Finally, my hon. Friend asked the inevitable question about resources. We have consulted the national park authorities about the funding implications of the new powers. I visited several of them over the summer, and they are all very enthusiastic about them. Indeed, I spoke to the annual general meeting of the Association of National Park Authorities, and I got the closest thing to a cheer during my whole speech when I said that I was actively considering introducing such a proposal. The national park authorities have said that they are happy to take the new powers without additional funding. They believe that determining the priority of such things within the funds available to them and how best to use their resources to protect the landscapes that they are responsible for protecting are matters for them.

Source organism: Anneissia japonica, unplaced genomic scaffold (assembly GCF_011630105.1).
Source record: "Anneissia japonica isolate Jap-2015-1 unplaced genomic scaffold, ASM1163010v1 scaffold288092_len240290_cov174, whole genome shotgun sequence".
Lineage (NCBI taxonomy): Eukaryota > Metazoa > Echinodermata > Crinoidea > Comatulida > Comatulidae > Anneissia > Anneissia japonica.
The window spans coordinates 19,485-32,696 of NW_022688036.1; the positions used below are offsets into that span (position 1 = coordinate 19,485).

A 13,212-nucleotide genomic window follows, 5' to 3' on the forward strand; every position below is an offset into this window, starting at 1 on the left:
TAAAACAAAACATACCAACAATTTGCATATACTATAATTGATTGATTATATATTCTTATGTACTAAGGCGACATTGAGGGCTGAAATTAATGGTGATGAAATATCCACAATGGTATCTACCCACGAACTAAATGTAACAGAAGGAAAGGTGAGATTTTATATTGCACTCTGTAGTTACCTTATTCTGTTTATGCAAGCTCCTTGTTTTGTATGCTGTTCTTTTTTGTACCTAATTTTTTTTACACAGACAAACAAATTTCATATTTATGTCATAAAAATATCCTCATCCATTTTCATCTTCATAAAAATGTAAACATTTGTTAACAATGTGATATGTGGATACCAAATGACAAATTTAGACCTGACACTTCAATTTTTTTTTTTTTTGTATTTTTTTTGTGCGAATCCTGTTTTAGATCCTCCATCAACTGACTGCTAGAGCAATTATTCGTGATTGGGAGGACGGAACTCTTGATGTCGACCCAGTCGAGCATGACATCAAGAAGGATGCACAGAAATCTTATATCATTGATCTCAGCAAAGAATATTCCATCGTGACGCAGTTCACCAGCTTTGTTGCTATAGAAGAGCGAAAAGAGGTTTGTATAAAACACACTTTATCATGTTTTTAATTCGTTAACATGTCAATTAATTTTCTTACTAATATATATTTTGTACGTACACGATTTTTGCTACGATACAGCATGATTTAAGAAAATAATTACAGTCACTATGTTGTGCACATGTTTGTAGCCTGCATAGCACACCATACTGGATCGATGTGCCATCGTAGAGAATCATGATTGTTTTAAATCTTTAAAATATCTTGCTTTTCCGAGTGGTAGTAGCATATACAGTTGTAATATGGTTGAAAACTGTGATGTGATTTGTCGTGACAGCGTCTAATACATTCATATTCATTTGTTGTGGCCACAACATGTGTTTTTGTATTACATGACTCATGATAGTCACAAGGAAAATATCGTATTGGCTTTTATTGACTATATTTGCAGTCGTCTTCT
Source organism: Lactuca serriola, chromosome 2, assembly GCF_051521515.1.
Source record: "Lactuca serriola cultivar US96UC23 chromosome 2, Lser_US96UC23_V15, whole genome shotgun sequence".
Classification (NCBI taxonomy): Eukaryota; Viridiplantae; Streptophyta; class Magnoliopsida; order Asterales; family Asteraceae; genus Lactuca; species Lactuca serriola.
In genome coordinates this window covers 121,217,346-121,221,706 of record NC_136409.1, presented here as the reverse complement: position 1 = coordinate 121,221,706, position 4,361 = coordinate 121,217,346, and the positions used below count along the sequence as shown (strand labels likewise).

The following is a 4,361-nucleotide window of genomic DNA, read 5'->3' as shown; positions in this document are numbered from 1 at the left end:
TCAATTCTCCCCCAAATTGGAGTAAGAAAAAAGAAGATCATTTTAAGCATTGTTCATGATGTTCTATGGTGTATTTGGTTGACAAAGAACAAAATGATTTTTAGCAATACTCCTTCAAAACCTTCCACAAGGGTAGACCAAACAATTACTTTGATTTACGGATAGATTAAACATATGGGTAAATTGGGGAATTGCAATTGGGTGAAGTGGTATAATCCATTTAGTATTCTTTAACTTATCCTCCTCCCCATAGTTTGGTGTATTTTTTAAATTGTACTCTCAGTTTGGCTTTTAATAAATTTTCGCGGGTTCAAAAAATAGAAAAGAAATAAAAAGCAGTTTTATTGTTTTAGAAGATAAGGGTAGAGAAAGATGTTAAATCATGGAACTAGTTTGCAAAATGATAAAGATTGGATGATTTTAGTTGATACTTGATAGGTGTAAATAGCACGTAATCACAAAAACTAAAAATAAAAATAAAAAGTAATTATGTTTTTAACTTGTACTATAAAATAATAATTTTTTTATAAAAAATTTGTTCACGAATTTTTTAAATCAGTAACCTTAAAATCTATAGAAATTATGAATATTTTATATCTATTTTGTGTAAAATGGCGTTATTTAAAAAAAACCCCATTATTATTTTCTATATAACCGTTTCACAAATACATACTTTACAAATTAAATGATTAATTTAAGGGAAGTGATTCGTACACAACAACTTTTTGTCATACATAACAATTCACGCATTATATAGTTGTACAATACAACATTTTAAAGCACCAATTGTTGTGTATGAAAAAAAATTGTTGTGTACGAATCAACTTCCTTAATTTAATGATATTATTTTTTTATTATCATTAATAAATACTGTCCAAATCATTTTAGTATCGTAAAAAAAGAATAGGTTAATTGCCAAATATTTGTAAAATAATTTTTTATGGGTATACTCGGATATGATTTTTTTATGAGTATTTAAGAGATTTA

I am also grateful to Mr. Williams for his comments. In respect of the intervention made by the hon. Member for Bridgwater, I am happy to write to him about the issues that he raised about the Ministry of Defence, if that is helpful to him.

Bob Spink will be pleased to know that, yes, despite being new devices, gopeds—I share some of his mystery about what they are specifically—and certainly mini mopeds, which I do know about, will be regarded as mechanically propelled. In any case, traffic regulation orders will apply to all vehicles.

My hon. Friend John Mann asked about guidelines on using the new powers. Those will be published shortly and I shall be able to talk a little more about that later.

Mr. Goodwill raised an important point, which I did not have time to write down, so it has subsequently escaped me, but if he wants to make a rapid intervention it may be possible for me to remember.